The mission of La Raza, which coincided with the rise of alternative media outlets across the country, was to tell the stories of the Chicano community in Los Angeles in ways that the major media outlets in the city were not.
This year’s increase in freshman applications from Californians exceeded last year’s total growth in overall applications from in-state, out-of-state and international students combined.
The program will provide year-long support for underrepresented minority pre-med students and offer an innovative curriculum that includes seminars, filmmaking and bench research focused on environmental variables contributing to health disparities.
“We break the rules of a traditional college class by giving students access to senior faculty in a small interactive setting with 20 of their peers,” Hagos said.
A committed advocate for community-engaged scholarship, O’Byrne began her career at UCLA in 2001 as director of the Center for Experiential Education and Service Learning, which Chancellor Albert Carnesale renamed the Center for Community Learning in 2004.
UCLA researchers have designed a device that can use solar energy to inexpensively and efficiently create and store energy, which could be used to power electronic devices, and to create hydrogen fuel for eco-friendly cars.
Hammer is an environmental economist and data expert, and the co-founder of Earth Genome, a nonprofit that seeks to provide environmental data to decision makers.
Named for the renowned linguist Elahé Omidyar Mir-Djalali, the fellowship will promote research on the linguistic heritage of Iran, focused on Persian and Iranian languages.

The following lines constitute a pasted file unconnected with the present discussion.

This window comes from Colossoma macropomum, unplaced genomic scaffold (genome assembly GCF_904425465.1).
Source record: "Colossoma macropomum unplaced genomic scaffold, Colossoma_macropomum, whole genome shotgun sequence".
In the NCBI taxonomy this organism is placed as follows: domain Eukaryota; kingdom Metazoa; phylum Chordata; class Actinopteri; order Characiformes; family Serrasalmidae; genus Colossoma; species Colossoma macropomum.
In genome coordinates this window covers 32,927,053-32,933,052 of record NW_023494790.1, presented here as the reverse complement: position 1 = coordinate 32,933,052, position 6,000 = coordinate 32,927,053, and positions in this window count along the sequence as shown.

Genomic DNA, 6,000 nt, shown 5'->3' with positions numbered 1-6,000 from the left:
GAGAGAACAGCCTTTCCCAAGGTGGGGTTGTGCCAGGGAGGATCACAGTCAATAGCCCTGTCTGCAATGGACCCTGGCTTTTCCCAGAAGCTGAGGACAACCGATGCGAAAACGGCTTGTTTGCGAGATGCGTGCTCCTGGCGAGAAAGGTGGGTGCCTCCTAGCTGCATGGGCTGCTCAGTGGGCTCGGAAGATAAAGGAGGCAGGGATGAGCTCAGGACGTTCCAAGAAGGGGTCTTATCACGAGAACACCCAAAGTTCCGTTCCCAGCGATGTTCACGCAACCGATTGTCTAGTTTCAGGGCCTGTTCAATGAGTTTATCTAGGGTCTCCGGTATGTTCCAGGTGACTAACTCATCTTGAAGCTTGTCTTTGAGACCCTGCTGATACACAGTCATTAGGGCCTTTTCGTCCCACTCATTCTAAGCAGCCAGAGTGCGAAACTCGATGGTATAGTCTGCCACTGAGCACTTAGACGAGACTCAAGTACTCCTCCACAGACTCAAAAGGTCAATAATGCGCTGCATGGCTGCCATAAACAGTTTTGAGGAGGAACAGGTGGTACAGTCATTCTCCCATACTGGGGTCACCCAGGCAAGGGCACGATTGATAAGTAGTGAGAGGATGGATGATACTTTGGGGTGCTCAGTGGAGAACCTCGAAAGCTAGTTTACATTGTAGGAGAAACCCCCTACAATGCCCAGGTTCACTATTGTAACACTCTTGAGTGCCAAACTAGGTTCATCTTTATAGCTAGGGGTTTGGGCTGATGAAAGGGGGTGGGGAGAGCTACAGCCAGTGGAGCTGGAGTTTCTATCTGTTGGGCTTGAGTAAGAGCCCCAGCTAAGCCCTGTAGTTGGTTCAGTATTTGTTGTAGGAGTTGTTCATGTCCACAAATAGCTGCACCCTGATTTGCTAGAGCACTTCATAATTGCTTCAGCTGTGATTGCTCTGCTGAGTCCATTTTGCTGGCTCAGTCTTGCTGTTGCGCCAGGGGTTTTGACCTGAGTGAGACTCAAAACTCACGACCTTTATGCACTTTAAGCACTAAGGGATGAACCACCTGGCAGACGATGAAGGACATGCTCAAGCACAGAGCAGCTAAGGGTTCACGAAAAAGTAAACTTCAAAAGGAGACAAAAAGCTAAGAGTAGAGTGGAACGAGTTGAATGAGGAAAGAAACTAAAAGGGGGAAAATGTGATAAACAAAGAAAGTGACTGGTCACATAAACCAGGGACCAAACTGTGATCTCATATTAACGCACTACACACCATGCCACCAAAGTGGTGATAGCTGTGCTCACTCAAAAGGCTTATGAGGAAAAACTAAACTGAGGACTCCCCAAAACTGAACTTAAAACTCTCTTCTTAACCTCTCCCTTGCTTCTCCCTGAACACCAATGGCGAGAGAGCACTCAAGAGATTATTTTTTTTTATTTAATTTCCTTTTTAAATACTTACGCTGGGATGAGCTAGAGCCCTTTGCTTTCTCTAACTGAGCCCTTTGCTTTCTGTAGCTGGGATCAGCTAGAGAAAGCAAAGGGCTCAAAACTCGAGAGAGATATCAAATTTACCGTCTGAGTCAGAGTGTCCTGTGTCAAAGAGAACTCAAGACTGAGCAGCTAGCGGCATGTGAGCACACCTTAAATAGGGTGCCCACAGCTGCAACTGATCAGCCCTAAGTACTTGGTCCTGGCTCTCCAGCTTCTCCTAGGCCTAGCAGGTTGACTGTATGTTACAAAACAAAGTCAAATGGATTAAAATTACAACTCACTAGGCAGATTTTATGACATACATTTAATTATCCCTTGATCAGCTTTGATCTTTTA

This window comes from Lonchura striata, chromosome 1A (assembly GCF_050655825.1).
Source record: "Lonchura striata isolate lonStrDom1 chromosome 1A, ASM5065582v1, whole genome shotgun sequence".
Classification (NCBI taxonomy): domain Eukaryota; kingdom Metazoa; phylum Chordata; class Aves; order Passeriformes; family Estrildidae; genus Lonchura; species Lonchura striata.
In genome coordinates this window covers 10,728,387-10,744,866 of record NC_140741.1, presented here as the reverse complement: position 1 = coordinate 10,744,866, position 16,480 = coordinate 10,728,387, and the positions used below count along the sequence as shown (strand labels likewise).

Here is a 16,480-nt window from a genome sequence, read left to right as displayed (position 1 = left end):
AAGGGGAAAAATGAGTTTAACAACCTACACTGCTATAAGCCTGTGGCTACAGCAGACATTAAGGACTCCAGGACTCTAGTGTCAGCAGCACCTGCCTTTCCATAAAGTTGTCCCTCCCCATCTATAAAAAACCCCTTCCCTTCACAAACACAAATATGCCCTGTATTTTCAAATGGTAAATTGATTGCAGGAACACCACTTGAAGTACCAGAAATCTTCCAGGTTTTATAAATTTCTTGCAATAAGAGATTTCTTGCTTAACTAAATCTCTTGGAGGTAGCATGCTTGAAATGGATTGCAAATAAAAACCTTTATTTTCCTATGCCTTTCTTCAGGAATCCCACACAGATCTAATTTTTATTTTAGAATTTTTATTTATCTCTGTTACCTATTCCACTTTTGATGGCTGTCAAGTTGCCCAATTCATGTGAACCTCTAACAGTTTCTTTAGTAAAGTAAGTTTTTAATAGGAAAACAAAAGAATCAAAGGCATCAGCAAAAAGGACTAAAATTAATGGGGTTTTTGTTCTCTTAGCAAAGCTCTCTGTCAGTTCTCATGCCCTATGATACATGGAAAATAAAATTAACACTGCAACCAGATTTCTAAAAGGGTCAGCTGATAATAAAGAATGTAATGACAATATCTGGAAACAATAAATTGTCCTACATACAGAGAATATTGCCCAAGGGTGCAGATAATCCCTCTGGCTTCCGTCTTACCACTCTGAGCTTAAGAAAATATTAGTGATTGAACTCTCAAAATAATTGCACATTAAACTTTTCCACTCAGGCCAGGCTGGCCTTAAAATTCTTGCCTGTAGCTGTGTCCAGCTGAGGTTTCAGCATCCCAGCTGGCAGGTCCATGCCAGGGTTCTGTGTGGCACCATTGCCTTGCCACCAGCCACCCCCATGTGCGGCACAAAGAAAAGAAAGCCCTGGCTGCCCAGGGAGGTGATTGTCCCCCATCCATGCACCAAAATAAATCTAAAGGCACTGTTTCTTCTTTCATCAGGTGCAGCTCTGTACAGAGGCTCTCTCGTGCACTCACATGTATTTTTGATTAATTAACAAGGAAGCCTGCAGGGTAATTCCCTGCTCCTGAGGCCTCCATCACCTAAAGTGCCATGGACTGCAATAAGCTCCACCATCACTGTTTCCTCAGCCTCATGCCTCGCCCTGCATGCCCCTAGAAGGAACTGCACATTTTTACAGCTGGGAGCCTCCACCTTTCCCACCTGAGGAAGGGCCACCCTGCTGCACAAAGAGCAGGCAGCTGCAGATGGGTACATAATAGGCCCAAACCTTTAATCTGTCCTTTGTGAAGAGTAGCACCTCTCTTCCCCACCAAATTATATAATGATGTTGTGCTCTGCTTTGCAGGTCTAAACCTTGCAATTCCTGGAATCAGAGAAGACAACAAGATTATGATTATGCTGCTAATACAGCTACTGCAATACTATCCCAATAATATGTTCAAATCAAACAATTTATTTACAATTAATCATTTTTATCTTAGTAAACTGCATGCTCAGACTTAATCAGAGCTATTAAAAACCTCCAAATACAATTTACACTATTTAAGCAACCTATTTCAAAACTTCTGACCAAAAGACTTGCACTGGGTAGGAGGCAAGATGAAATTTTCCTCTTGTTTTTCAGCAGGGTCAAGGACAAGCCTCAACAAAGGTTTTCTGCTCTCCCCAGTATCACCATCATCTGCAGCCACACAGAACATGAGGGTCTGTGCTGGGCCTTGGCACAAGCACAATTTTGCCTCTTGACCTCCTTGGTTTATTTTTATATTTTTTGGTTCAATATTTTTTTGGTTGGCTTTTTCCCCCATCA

Elaine Hsiao, UCLA assistant professor of integrative biology and physiology, and Hosea Nelson, UCLA assistant professor of chemistry and biochemistry, are among 18 outstanding young scientists in the U.S. to be awarded Packard Fellowships for Science and Engineering by the David and Lucile Packard Foundation.
Vyacheslav Vsevolodovich Ivanov, a world renowned linguist, Indo-Europeanist, anthropologist and literary scholar who was a member of the UCLA community for the past quarter-century, died on October 7. He was 88.
“He was one of the intellectual titans of the 20th century,” said Ronald Vroon, chair of UCLA’s Department of Slavic, East European and Eurasian Languages and Cultures. “There probably isn’t a Slavist or Indo-Europeanist alive today who has not engaged with his work in some fashion.”
Ivanov joined the Department and the Program in Indo-European Studies in 1991 and was designated distinguished research professor following his retirement in 2015. He held many distinguished positions, including the director of the All-Union Library of Foreign Literature in Moscow, chairman of the Department of Structural Typology of the Academy of Sciences of the U.S.S.R., and chairman of the Department of the Theory and History of World Culture and professor of the Philosophical Faculty at Moscow State University. He also served as head of the Commission for the Complex Study of Creative Activity of the Scientific Council for the World Culture at the Academy of Sciences and as president of the artistic translation section of the Moscow division of the U.S.S.R. Writers’ Union.
Ivanov received numerous awards, including the Russian Presidential Prize for Contributions to Russian Art and Literature in 2004, and was a full member of the Russian Academy of Sciences as well as an honorary member of the Linguistic Society of America and fellow of the British Academy. He received doctorates from both Moscow State University and the University of Vilnius. He was the author of more than 15 books and 1,000 journal articles and was the editor in chief of Elementa: the Journal of Slavic Studies and Comparative Cultural Semiotics.
He is survived by his spouse Svetlana and his son Leonid.
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